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Official Dollarization in Latin America: Could it Work?

  • Paul Hallwood

    (University of Connecticut)

  • Ian W. Marsh

    (City University Business School)

  • Jorg Scheibe

    (University of Oxford)

We investigate the case for official dollarization in a selection of Latin American countries. We argue that the monetary shock absorbers of base control, foreign exchange reserve sterilization and exchange rate policy should be retained the more volatile is a country's actual real exchange rate. Our investigation of the asymmetry of macroeconomic shocks between the USA and Latin America suggests that the time series property of the real exchange rate is likely to be one of such volatility that it is advisable to retain at least some monetary shock absorbers. The case for official dollarization is further weakened by the unlikelihood of international agreements to accommodate Federal Reserve management of the dollar base to Latin American requirements.

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File URL: http://web2.uconn.edu/economics/working/2001-06.pdf
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Paper provided by University of Connecticut, Department of Economics in its series Working papers with number 2001-06.

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Length: 24 pages
Date of creation: Aug 2001
Date of revision:
Handle: RePEc:uct:uconnp:2001-06
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Web page: http://www.econ.uconn.edu/

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  1. Guillermo A. Calvo & Leonardo Leiderman & Carmen M. Reinhart, 1993. "Capital Inflows and Real Exchange Rate Appreciation in Latin America: The Role of External Factors," IMF Staff Papers, Palgrave Macmillan, vol. 40(1), pages 108-151, March.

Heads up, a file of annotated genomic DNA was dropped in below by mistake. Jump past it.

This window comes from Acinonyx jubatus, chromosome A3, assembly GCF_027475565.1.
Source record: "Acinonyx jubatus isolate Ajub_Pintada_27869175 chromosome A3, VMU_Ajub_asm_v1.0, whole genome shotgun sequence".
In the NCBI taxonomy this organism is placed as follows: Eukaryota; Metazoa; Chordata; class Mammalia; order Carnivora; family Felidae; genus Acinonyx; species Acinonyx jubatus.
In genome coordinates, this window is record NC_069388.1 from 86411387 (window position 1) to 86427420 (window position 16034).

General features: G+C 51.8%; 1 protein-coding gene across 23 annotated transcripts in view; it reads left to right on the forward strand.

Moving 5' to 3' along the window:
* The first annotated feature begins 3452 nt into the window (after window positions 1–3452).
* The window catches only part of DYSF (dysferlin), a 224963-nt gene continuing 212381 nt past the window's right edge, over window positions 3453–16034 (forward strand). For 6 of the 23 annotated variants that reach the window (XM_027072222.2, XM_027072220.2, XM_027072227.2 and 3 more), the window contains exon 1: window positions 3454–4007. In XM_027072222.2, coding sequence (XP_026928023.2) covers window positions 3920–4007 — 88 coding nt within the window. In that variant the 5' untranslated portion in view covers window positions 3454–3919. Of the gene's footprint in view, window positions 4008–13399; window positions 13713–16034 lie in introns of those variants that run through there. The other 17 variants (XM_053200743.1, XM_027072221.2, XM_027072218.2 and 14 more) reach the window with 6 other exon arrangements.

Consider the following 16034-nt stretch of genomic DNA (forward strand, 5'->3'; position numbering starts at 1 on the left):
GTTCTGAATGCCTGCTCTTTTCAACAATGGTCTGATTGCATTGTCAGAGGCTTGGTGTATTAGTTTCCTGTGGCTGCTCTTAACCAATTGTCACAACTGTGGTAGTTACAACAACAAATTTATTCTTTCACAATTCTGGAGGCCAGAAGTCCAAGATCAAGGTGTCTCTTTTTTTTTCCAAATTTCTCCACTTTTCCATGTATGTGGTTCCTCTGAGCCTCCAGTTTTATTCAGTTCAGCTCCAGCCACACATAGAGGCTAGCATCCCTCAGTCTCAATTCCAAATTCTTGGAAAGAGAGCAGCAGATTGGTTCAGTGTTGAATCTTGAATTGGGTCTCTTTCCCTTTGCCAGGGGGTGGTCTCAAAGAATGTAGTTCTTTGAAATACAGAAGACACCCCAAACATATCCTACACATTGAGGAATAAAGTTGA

2. Francois R. Velde & Marcelo Veracierto, 2000. "Dollarization in Argentina," Economic Perspectives, Federal Reserve Bank of Chicago, issue Q I, pages 24-37.
  3. Olivier Jean Blanchard & Danny Quah, 1988. "The Dynamic Effects of Aggregate Demand and Supply Disturbance," Working papers 497, Massachusetts Institute of Technology (MIT), Department of Economics.
  4. Tamim Bayoumi, 1991. "The Effect of the ERMon Participating Economies," IMF Working Papers 91/86, International Monetary Fund.
  5. Stephanie Schmitt-Grohe & Martin Uribe, 2000. "Stabilization Policy and the Costs of Dollarization," Departmental Working Papers 200006, Rutgers University, Department of Economics.
  6. Guillermo A. Calvo, 2001. "Capital markets and the exchange rate with special reference to the dollarization debate in Latin America," Proceedings, Federal Reserve Bank of Cleveland, pages 312-338.
  7. Tamim Bayoumi and Barry Eichengreen., 1992. "Shocking Aspects of European Monetary Unification," Economics Working Papers 92-187, University of California at Berkeley.
  8. Girton, Lance & Roper, Don, 1977. "A Monetary Model of Exchange Market Pressure Applied to the Postwar Canadian Experience," American Economic Review, American Economic Association, vol. 67(4), pages 537-48, September.
  9. Bayoumi, Tamim & Eichengreen, Barry, 1994. "Monetary and exchange rate arrangements for NAFTA," Journal of Development Economics, Elsevier, vol. 43(1), pages 125-165, February.
  10. Paul Hallwood, C. & MacDonald, Ronald & Marsh, Ian W., 2000. "Realignment expectations and the US dollar, 1890-1897: Was there a 'Peso problem'?," Journal of Monetary Economics, Elsevier, vol. 46(3), pages 605-620, December.
  11. David E. Altig & Owen F. Humpage, 1999. "Dollarization and monetary sovereignty: the case of Argentina," Economic Commentary, Federal Reserve Bank of Cleveland, issue Sep.
  12. anonymous, 1999. "Responding to global crises: dollarization in Latin America," EconSouth, Federal Reserve Bank of Atlanta, issue Q2, pages 14-19.
  13. Mark M. Spiegel, 1999. "Dollarization in Argentina," FRBSF Economic Letter, Federal Reserve Bank of San Francisco, issue sep24.
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